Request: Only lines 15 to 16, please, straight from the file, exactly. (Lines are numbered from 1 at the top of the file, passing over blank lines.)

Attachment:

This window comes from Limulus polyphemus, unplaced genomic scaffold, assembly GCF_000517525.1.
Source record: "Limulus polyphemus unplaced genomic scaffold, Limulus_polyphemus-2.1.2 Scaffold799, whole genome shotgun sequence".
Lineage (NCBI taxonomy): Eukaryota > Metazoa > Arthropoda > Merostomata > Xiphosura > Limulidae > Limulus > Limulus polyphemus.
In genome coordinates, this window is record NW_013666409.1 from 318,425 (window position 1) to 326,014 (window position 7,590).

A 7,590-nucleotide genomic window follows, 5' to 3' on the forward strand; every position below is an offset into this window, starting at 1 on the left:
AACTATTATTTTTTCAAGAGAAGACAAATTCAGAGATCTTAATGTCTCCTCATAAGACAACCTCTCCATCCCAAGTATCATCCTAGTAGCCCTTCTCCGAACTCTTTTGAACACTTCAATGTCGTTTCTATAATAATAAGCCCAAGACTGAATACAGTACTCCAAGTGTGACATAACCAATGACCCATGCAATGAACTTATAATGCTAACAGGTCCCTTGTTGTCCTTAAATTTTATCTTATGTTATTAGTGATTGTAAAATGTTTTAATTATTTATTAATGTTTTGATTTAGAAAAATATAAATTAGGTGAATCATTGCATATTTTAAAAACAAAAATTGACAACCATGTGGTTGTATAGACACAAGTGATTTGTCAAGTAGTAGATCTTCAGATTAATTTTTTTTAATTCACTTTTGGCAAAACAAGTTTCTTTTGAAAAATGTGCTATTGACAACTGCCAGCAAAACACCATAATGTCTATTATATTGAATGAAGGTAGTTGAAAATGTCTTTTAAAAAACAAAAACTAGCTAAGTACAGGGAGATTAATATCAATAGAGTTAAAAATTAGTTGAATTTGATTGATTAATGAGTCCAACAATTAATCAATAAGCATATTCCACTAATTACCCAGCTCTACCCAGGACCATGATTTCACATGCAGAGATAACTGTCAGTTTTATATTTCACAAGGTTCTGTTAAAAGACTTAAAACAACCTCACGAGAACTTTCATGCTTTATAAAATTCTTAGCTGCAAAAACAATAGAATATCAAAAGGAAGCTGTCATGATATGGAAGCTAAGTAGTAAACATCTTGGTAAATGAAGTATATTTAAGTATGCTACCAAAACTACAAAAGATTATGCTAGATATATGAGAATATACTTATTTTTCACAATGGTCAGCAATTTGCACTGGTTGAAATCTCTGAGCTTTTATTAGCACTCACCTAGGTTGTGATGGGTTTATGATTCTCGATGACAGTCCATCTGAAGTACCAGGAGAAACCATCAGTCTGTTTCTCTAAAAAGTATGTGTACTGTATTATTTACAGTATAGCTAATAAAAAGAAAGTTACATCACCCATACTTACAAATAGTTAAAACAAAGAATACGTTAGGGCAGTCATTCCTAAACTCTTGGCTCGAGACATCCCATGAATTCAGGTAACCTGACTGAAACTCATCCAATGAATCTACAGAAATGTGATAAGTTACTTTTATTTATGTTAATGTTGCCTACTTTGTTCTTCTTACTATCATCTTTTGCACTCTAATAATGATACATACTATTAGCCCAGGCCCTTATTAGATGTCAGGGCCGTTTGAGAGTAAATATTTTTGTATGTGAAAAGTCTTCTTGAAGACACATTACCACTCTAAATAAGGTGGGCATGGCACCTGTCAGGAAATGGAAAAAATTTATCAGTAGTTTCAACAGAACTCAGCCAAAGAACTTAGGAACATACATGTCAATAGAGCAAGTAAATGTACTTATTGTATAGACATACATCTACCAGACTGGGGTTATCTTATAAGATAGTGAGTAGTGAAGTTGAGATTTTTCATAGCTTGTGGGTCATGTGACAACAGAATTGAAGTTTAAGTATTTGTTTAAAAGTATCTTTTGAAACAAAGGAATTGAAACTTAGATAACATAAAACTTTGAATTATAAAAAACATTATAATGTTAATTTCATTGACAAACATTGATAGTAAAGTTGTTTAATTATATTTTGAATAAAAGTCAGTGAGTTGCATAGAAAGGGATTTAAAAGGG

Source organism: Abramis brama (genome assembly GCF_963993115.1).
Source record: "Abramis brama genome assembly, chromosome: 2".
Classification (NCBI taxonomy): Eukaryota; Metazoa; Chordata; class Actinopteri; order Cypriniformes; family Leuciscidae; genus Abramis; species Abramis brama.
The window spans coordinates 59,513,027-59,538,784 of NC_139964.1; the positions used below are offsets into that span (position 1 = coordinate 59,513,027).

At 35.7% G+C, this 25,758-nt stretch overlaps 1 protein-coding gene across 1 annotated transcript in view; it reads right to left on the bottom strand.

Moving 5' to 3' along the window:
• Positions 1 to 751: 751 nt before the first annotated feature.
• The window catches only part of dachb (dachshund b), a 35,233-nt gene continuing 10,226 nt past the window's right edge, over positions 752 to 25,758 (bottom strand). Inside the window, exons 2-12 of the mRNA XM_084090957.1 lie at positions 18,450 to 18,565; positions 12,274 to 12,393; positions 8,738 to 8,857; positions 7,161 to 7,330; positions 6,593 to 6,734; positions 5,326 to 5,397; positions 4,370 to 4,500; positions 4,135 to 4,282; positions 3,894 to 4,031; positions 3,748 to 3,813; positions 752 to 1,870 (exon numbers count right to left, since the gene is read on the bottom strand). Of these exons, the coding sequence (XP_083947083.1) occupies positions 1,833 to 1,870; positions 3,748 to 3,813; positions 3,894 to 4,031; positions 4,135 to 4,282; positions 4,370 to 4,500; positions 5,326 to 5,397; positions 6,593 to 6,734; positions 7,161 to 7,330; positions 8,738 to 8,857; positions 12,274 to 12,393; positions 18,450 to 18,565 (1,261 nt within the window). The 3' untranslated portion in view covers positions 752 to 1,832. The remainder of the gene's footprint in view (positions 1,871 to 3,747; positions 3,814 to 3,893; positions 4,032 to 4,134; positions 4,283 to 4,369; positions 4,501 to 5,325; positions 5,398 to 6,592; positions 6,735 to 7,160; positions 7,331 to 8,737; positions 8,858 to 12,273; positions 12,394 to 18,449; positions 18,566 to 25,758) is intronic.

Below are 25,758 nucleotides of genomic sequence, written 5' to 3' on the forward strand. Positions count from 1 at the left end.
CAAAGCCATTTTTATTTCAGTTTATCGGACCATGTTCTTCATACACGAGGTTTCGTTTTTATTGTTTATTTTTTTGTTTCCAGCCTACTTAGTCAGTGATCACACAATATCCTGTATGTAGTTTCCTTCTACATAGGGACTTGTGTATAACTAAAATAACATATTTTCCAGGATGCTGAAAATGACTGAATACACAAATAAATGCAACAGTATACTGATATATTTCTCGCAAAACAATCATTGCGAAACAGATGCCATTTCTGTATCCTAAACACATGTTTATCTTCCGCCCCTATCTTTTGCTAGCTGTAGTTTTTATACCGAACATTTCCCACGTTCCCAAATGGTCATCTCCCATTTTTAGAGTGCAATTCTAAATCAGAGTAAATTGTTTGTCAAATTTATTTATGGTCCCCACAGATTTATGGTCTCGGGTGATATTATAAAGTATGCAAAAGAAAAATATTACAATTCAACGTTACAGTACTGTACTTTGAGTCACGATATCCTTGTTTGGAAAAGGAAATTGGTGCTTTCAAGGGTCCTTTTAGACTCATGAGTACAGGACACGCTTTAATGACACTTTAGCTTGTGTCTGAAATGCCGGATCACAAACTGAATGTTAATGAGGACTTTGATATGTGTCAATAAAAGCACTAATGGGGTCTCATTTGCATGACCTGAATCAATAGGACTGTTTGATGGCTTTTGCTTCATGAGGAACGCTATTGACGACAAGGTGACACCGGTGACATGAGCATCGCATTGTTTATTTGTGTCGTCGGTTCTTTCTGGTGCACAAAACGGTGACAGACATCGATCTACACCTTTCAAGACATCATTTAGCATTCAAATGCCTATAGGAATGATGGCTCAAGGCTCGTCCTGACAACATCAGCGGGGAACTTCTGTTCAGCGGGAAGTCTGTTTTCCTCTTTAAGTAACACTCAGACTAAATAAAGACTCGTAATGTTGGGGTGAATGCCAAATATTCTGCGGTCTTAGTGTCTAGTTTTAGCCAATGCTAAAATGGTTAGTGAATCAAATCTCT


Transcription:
Below are 25,758 nucleotides of genomic sequence, written 5' to 3' on the forward strand. Positions count from 1 at the left end.
CAAAGCCATTTTTATTTCAGTTTATCGGACCATGTTCTTCATACACGAGGTTTCGTTTTTATTGTTTATTTTTTTGTTTCCAGCCTACTTAGTCAGTGATCACACAATATCCTGTATGTAGTTTCCTTCTACATAGGGACTTGTGTATAACTAAAATAACATATTTTCCAGGATGCTGAAAATGACTGAATACACAAATAAATGCAACAGTATACTGATATATTTCTCGCAAAACAATCATTGCGAAACAGATGCCATTTCTGTATCCTAAACACATGTTTATCTTCCGCCCCTATCTTTTGCTAGCTGTAGTTTTTATACCGAACATTTCCCACGTTCCCAAATGGTCATCTCCCATTTTTAGAGTGCAATTCTAAATCAGAGTAAATTGTTTGTCAAATTTATTTATGGTCCCCACAGATTTATGGTCTCGGGTGATATTATAAAGTATGCAAAAGAAAAATATTACAATTCAACGTTACAGTACTGTACTTTGAGTCACGATATCCTTGTTTGGAAAAGGAAATTGGTGCTTTCAAGGGTCCTTTTAGACTCATGAGTACAGGACACGCTTTAATGACACTTTAGCTTGTGTCTGAAATGCCGGATCACAAACTGAATGTTAATGAGGACTTTGATATGTGTCAATAAAAGCACTAATGGGGTCTCATTTGCATGACCTGAATCAATAGGACTGTTTGATGGCTTTTGCTTCATGAGGAACGCTATTGACGACAAGGTGACACCGGTGACATGAGCATCGCATTGTTTATTTGTGTCGTCGGTTCTTTCTGGTGCACAAAACGGTGACAGACATCGATCTACACCTTTCAAGACATCATTTAGCATTCAAATGCCTATAGGAATGATGGCTCAAGGCTCGTCCTGACAACATCAGCGGGGAACTTCTGTTCAGCGGGAAGTCTGTTTTCCTCTTTAAGTAACACTCAGACTAAATAAAGACTCGTAATGTTGGGGTGAATGCCAAATATTCTGCGGTCTTAGTGTCTAGTTTTAGCCAATGCTAAAATGGTTAGTGAATCAAATCTCT